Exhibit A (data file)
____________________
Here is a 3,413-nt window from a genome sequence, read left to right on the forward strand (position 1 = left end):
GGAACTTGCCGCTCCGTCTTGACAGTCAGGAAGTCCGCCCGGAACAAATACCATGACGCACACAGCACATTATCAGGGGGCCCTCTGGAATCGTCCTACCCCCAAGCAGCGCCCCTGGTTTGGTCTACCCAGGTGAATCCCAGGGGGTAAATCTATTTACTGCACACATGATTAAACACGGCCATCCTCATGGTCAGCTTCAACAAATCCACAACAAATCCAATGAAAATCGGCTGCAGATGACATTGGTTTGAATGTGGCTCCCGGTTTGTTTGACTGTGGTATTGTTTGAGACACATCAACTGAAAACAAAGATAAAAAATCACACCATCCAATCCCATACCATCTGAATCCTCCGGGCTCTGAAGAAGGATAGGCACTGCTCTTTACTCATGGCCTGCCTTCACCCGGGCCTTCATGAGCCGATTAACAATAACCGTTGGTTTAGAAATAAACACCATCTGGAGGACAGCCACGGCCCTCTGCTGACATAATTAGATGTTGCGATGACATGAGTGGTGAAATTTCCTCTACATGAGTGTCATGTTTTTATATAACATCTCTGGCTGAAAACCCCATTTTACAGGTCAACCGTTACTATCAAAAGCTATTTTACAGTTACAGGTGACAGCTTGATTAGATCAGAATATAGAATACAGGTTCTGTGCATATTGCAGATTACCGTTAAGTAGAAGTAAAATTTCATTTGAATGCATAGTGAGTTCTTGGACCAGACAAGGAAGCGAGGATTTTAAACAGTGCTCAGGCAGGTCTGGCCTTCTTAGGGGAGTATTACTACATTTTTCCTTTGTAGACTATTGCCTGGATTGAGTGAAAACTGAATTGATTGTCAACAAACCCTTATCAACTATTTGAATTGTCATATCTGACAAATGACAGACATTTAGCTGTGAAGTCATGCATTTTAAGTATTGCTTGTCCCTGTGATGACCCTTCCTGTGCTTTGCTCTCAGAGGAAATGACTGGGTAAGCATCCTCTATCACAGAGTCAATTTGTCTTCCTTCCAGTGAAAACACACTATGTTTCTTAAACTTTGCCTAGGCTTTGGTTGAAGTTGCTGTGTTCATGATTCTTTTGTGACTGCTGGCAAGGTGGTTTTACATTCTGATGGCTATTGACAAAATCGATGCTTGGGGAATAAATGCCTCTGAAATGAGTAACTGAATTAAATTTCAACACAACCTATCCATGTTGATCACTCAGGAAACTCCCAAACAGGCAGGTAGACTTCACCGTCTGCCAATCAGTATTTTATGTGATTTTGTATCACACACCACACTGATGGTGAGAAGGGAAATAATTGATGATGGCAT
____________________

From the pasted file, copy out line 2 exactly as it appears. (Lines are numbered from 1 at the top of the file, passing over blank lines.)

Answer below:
GGAACTTGCCGCTCCGTCTTGACAGTCAGGAAGTCCGCCCGGAACAAATACCATGACGCACACAGCACATTATCAGGGGGCCCTCTGGAATCGTCCTACCCCCAAGCAGCGCCCCTGGTTTGGTCTACCCAGGTGAATCCCAGGGGGTAAATCTATTTACTGCACACATGATTAAACACGGCCATCCTCATGGTCAGCTTCAACAAATCCACAACAAATCCAATGAAAATCGGCTGCAGATGACATTGGTTTGAATGTGGCTCCCGGTTTGTTTGACTGTGGTATTGTTTGAGACACATCAACTGAAAACAAAGATAAAAAATCACACCATCCAATCCCATACCATCTGAATCCTCCGGGCTCTGAAGAAGGATAGGCACTGCTCTTTACTCATGGCCTGCCTTCACCCGGGCCTTCATGAGCCGATTAACAATAACCGTTGGTTTAGAAATAAACACCATCTGGAGGACAGCCACGGCCCTCTGCTGACATAATTAGATGTTGCGATGACATGAGTGGTGAAATTTCCTCTACATGAGTGTCATGTTTTTATATAACATCTCTGGCTGAAAACCCCATTTTACAGGTCAACCGTTACTATCAAAAGCTATTTTACAGTTACAGGTGACAGCTTGATTAGATCAGAATATAGAATACAGGTTCTGTGCATATTGCAGATTACCGTTAAGTAGAAGTAAAATTTCATTTGAATGCATAGTGAGTTCTTGGACCAGACAAGGAAGCGAGGATTTTAAACAGTGCTCAGGCAGGTCTGGCCTTCTTAGGGGAGTATTACTACATTTTTCCTTTGTAGACTATTGCCTGGATTGAGTGAAAACTGAATTGATTGTCAACAAACCCTTATCAACTATTTGAATTGTCATATCTGACAAATGACAGACATTTAGCTGTGAAGTCATGCATTTTAAGTATTGCTTGTCCCTGTGATGACCCTTCCTGTGCTTTGCTCTCAGAGGAAATGACTGGGTAAGCATCCTCTATCACAGAGTCAATTTGTCTTCCTTCCAGTGAAAACACACTATGTTTCTTAAACTTTGCCTAGGCTTTGGTTGAAGTTGCTGTGTTCATGATTCTTTTGTGACTGCTGGCAAGGTGGTTTTACATTCTGATGGCTATTGACAAAATCGATGCTTGGGGAATAAATGCCTCTGAAATGAGTAACTGAATTAAATTTCAACACAACCTATCCATGTTGATCACTCAGGAAACTCCCAAACAGGCAGGTAGACTTCACCGTCTGCCAATCAGTATTTTATGTGATTTTGTATCACACACCACACTGATGGTGAGAAGGGAAATAATTGATGATGGCAT